Ideas to Interventions is a new website and service that is designed to accelerate the process of translating early-phase behavioral research into effective, clinical practice.
The genesis of the site was a conference sponsored by the National Cancer Institute (NCI) that was held in Bethesda, Maryland in September, 2016. At the end of the event, Susan Czajkowski of NCI and Len Epstein of the University at Buffalo, co-organizers and chairs of the event, were discussing the fact that that many researchers found it difficult to stay up-to-date with their own fields, let alone absorb new research from potentially related fields with which they were less familiar or had little exposure. This time-crunch and inability to access and utilize ideas from diverse research fields slows the flow and integration of basic and clinical research and the translation of behavioral research into health-related behavioral interventions. In addition, it limits the number of people involved in the community who are capable of and interested in conducting early-phase translation research.
Rather than leave the problem unsolved, there was a decision to expand the initial conversation to include some of the people who had presented at the conference. This included Becky Ashare, Warren Bickel, Karina Davidson, Ken Freedland, Lynda Powell, and several others. The upshot of these discussions was a recognition that this community could benefit from three distinct activities:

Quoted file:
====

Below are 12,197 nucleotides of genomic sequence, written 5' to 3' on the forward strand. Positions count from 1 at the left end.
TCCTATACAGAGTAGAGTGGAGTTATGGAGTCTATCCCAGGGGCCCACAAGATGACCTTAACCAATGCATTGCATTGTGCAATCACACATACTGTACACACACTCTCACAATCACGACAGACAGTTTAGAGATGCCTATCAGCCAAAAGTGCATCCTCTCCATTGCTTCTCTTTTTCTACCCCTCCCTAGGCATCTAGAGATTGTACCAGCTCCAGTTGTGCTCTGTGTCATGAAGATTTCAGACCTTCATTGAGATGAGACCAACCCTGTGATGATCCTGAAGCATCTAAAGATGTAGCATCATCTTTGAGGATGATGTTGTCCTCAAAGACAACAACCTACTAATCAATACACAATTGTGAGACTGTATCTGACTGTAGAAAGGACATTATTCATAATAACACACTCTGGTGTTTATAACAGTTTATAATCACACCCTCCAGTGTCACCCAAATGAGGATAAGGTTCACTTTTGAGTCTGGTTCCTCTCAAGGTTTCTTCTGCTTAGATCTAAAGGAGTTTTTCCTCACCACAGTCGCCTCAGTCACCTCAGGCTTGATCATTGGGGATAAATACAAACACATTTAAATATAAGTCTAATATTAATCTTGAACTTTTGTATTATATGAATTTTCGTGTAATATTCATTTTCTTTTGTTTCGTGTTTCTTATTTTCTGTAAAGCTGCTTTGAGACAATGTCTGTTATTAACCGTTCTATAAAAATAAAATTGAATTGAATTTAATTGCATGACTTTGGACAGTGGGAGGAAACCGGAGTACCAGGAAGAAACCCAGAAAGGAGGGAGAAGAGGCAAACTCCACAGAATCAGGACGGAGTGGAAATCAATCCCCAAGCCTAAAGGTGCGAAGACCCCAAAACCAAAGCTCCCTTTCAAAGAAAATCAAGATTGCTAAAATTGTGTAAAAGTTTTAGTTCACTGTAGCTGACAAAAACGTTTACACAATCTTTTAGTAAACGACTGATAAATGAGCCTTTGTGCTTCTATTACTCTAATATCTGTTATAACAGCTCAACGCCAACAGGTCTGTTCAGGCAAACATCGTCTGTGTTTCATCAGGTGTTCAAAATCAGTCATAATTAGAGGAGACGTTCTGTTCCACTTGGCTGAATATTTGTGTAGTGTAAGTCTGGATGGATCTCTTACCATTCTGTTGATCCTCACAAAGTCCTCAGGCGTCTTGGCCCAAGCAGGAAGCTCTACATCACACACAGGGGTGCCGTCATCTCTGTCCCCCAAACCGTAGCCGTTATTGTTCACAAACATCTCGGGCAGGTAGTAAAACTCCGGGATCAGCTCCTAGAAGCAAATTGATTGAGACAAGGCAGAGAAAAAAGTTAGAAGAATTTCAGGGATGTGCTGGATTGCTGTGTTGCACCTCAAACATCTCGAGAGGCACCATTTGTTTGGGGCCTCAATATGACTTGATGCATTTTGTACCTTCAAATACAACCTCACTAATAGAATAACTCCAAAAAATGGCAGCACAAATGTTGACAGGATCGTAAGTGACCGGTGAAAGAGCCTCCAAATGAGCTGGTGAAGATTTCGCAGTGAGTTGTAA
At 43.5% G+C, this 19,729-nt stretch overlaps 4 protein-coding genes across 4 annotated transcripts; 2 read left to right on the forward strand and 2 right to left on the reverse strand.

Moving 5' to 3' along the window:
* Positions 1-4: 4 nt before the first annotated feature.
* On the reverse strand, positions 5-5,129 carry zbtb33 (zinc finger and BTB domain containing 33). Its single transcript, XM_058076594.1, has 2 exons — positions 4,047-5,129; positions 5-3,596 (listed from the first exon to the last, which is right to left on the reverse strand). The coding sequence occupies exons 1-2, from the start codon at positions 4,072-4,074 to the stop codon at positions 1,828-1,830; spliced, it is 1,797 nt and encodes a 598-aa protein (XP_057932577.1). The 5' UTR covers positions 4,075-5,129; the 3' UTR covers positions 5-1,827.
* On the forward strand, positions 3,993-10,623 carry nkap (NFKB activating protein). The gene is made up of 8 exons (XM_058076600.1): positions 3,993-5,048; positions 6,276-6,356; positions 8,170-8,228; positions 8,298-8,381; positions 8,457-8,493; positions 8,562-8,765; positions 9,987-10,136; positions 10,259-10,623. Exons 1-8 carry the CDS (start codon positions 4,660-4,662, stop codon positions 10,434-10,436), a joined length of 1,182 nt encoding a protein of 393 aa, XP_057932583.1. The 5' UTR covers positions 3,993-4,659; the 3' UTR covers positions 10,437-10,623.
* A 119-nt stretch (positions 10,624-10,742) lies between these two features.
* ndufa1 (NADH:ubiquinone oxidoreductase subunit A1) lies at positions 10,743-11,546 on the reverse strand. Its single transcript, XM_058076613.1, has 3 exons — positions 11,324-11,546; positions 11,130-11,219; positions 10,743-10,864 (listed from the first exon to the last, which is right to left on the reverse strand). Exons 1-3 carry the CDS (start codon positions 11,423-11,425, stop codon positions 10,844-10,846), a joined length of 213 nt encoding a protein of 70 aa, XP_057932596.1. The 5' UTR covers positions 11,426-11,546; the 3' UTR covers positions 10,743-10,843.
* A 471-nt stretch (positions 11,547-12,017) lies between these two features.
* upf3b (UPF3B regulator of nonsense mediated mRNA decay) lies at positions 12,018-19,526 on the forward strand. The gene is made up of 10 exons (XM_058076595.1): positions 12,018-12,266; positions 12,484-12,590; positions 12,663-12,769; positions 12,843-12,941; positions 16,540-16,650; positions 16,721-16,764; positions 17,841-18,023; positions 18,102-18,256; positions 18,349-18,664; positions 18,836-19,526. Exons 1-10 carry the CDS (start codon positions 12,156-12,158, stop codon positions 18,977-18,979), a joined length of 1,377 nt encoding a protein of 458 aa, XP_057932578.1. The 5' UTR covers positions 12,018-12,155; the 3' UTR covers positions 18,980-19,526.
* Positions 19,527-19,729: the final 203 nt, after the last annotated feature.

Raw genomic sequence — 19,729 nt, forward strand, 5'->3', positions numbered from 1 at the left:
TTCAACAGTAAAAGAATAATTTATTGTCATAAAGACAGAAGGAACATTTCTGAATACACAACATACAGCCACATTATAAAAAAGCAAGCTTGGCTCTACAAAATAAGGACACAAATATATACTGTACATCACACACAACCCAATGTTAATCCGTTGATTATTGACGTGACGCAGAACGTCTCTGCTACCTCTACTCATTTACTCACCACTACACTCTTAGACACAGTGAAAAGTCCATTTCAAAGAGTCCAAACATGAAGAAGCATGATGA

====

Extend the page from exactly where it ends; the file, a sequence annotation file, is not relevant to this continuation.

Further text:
- A mechanism for filtering, and highlighting, interesting articles that might be at the periphery of one’s usual reading list.
- A faster way of disseminating early research ideas, and getting feedback from one’s peers.
- A range of material to make it easy for community members to introduce behavioral research to a wider audience.
This website is one element of a series of “experiments” that are intended to improve the community’s ability to meet those three needs.
Over the next 12 months, we will be creating a number of different versions of this site, and the various services it will offer. We want to create these designs in a participatory manner. To that end, we will be creating design documents, probably on a monthly basis, outlining the next revision of the site, and inviting comments. We will also be publishing the various data we collect, e.g., engagement level, resource creation, and community size. Our overall hope is that this experimental and collaborative approach can provide useful input for anyone interested in developing more effective ways to translate early-phase behavioral research.